Adobe has announced a new attribution tool in its Photoshop app, where the content creators can add metadata to their works. The data includes their name, location, and their editing history, which can be turned off and on before publishing. If enabled and published using Adobe’s cryptographic sign, they can be viewed by other users through a dedicated panel in their Photoshop and Behance panels.
Adobe’s New Take on Fighting Deepfakes
Deepfakes is a growing issue. With many manipulative arts popping up here and there, Adobe introduced a new tool to identify the original creation of a person. This is by adding a new tool to its notable photo editing software – Photoshop. The new tool forms as a layer on the top of an image, containing details of his/her name, location, and edit history.
Attaching this metadata is optional, as content creators can choose not to share their credentials on the work. Also, they can specifically choose what type of metadata to be included too. If did, these credits would be seen by others who take up the art to perform their edits over it.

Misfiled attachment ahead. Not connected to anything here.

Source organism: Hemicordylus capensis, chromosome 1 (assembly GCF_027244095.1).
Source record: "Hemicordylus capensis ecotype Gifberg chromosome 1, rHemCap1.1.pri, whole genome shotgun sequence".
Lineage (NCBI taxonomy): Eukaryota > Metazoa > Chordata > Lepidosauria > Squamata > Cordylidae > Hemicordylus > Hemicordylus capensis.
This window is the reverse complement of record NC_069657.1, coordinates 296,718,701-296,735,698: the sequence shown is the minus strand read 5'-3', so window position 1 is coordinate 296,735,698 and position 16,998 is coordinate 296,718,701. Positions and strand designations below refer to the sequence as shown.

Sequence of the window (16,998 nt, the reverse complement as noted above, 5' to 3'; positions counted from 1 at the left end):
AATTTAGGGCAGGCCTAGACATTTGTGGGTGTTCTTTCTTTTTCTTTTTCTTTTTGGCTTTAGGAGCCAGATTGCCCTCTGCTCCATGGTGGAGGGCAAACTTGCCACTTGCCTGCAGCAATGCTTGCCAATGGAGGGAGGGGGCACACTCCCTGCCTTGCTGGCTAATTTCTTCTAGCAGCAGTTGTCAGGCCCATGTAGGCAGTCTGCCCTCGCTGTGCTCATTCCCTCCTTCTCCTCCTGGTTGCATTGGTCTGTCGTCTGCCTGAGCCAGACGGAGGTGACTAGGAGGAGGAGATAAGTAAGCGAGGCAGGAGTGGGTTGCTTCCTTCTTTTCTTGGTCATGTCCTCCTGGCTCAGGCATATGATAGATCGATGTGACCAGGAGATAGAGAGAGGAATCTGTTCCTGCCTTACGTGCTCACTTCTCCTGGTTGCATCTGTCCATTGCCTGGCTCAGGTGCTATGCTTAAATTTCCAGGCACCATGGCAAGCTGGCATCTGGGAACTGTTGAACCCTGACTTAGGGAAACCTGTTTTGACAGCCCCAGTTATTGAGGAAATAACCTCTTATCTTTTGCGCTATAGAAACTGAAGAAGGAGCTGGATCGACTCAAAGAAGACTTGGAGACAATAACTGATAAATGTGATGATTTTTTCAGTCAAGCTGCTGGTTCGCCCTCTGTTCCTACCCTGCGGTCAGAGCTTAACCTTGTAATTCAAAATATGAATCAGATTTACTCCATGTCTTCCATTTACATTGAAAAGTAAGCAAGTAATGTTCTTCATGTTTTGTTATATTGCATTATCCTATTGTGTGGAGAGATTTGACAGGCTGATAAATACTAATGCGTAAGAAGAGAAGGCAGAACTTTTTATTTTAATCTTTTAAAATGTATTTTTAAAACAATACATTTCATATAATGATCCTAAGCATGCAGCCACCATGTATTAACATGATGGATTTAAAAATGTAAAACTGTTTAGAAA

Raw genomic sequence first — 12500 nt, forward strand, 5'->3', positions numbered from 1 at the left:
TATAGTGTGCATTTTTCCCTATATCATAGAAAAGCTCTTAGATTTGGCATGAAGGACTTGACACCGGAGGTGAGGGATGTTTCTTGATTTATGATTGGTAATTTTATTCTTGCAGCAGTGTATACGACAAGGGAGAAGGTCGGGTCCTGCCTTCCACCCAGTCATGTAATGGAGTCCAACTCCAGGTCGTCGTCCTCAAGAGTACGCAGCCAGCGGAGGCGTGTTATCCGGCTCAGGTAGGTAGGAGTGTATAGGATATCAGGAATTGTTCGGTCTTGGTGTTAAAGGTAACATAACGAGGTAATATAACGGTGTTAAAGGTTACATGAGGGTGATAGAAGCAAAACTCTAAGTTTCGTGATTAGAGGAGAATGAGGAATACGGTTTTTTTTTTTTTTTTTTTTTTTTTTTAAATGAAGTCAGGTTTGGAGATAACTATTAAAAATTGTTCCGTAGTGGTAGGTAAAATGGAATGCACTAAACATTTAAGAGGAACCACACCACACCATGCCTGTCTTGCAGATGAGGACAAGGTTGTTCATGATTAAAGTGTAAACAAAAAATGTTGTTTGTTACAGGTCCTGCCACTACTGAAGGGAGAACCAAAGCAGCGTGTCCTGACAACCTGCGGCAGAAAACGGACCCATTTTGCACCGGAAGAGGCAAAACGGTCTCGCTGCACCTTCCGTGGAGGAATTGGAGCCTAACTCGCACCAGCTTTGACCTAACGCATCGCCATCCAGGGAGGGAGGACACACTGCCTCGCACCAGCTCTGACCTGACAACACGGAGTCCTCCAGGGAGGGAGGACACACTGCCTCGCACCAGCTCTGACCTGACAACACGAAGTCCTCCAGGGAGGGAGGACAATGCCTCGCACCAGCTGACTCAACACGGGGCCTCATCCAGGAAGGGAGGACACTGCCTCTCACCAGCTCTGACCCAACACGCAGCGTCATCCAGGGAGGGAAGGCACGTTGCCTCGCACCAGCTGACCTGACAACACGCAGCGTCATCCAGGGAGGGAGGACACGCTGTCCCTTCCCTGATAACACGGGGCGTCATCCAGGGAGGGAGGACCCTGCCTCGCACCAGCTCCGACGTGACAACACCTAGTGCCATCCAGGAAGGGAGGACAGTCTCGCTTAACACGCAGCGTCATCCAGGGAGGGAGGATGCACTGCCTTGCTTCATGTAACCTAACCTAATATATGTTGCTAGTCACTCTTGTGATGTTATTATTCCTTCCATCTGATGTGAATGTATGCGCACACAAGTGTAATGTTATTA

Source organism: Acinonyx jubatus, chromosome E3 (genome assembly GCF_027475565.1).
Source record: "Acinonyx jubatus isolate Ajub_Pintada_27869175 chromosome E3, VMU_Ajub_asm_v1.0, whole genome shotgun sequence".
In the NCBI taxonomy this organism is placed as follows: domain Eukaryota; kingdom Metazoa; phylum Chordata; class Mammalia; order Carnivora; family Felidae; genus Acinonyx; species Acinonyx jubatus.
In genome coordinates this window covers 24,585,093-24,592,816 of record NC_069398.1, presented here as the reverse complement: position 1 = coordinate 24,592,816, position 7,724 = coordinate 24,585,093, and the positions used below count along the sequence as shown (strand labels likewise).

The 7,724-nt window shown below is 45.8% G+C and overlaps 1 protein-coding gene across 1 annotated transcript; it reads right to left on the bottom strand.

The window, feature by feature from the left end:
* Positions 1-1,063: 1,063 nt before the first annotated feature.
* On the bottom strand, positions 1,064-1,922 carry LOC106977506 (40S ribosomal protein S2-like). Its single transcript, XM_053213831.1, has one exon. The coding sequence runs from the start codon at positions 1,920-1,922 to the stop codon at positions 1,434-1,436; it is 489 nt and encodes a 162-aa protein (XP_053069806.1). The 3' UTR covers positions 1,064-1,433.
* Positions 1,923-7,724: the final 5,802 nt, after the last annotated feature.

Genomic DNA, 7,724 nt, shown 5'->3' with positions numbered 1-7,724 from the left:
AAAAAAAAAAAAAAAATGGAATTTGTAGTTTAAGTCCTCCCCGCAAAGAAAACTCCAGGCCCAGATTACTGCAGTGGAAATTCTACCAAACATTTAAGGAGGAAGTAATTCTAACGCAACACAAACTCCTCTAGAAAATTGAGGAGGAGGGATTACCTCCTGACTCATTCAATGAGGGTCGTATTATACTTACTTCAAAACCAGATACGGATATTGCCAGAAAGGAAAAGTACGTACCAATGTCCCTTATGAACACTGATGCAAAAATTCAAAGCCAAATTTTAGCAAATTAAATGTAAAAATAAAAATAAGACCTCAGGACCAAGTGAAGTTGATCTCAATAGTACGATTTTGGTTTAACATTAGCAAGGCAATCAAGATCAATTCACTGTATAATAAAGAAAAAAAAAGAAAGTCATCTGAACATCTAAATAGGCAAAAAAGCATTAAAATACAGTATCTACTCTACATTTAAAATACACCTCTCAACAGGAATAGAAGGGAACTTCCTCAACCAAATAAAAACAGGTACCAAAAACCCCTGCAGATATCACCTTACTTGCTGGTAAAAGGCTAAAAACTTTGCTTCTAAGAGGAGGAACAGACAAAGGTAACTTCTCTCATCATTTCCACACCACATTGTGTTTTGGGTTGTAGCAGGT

Adobe has created a dedicated section called Content Credentials Panel, where the users can see the metadata attached to the image if the author has chosen to add it. Since these are cryptographically signed by Adobe itself, they can identify any counterfeiting easily. All the metadata including the edit history will be passed along with the image everywhere.
These changes can be viewed in not just Photoshop, but also on the art sharing platform of Adobe’s – Behance. The company said it will be rolled out to select Photoshop and Behance users as a beta update in the coming days, and the global availability is yet to be announced.
This new tool is a part of Adobe’s promise made in Content Authenticity Initiative (CAI), which is an open-source initiative formed in collaboration with Twitter and The New York Times to fight deepfakes and “other deceptively manipulated content.”
Adobe points out the introduction of this tool as a benefit for everyone. It helps agencies to identify any deepfake by checking the real author and the edits made to that image. Also, it helps the genuine content creators with more exposure, thus opportunities to new jobs.